Author(s): Hurtado MA, Racotta IS, Civera R, Ibarra L, HernndezRodrguez M,
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Abstract Fatty acid composition of cellular membranes can modify permeability and can modulate the activity of Na(+)/K(+)-ATPase. Although highly unsaturated fatty acids (HUFA) improve survival and osmoregulatory capacity to low salinities in penaeid shrimp, the possible mechanisms have not been established. For this purpose the influence of HUFA supplementation in diet (2.9 vs. 34\% HUFA proportion to total fatty acids) on osmoregulatory responses of juvenile Litopenaeus vannamei submitted to an acute (15 h) or chronic exposure (21 days), to low (5 g L(-1)) and high salinities (50 g L(-1)) was analyzed. Shrimp fed the high-HUFA diet, had higher concentration of main HUFA (20:5n-3 and 22:6n-3) in polar lipids of gills. Osmotic pressure in hemolymph was significantly affected by salinity in acute (640, 751, 847 mOsm/kg for 5, 30 and 50 g L(-1), respectively), and chronic exposure (645, 713, 814 mOsm/kg), but variations between them were small compared to environmental salinity (206, 832, 1547 mOsm/kg), indicating that osmoregulation was achieved in a matter of hours. An increase in Na(+)/K(+)-ATPase activity was observed only after a chronic exposure to low salinity. Free amino acids (FAA), mainly alanine and arginine, were higher at 30 (control) and 50 g L(-1) in accordance to their role as organic osmolites. Neither osmotic pressure, Na(+)/K(+)-ATPase activity, nor FAA was affected by HUFA supplementation. However, higher water content in gills of shrimp exposed to low salinities was counteracted by increased HUFA content, which could be a result of changes in water permeability of gills. The osmoregulatory capacity of penaeid shrimp to low and high salinities was achieved within 15 h of acclimation and did not depend on HUFA supplementation in the diet.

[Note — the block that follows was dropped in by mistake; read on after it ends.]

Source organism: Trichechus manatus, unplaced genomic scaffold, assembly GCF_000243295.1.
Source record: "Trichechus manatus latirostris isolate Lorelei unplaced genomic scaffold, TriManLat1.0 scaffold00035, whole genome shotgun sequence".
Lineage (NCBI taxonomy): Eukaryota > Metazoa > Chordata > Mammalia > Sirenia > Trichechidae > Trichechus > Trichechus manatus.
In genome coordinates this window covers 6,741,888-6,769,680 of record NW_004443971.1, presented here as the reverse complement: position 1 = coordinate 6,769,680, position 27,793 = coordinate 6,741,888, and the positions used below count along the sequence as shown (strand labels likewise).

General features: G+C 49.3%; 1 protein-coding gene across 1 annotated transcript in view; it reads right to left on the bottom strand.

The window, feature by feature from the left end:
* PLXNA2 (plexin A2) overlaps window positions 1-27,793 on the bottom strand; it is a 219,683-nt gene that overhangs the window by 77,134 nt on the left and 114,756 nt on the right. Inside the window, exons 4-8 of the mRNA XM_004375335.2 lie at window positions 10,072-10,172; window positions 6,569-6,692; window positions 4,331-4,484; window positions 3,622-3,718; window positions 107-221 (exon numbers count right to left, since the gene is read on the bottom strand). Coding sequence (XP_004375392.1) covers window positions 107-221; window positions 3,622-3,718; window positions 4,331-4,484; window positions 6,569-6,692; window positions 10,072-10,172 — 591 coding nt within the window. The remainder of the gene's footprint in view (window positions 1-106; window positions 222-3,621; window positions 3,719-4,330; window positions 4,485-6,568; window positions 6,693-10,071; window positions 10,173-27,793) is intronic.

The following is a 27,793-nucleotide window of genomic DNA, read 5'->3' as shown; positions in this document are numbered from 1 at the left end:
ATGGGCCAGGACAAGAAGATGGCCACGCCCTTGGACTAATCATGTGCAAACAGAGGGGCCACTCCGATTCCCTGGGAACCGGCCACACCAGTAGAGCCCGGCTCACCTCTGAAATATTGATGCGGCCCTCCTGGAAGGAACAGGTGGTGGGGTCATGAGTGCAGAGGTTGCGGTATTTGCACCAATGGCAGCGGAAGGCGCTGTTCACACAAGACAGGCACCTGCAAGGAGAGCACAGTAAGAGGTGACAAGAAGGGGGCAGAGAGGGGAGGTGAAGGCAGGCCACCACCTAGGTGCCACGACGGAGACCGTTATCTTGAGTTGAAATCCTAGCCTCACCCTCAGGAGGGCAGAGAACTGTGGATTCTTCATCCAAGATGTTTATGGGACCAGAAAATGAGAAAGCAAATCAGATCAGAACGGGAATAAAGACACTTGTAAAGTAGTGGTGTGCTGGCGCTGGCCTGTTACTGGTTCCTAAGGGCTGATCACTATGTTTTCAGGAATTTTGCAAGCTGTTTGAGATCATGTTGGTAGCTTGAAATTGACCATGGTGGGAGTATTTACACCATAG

This article was published in Comp Biochem Physiol A Mol Integr Physiol
and referenced in Journal of Aquaculture Research & Development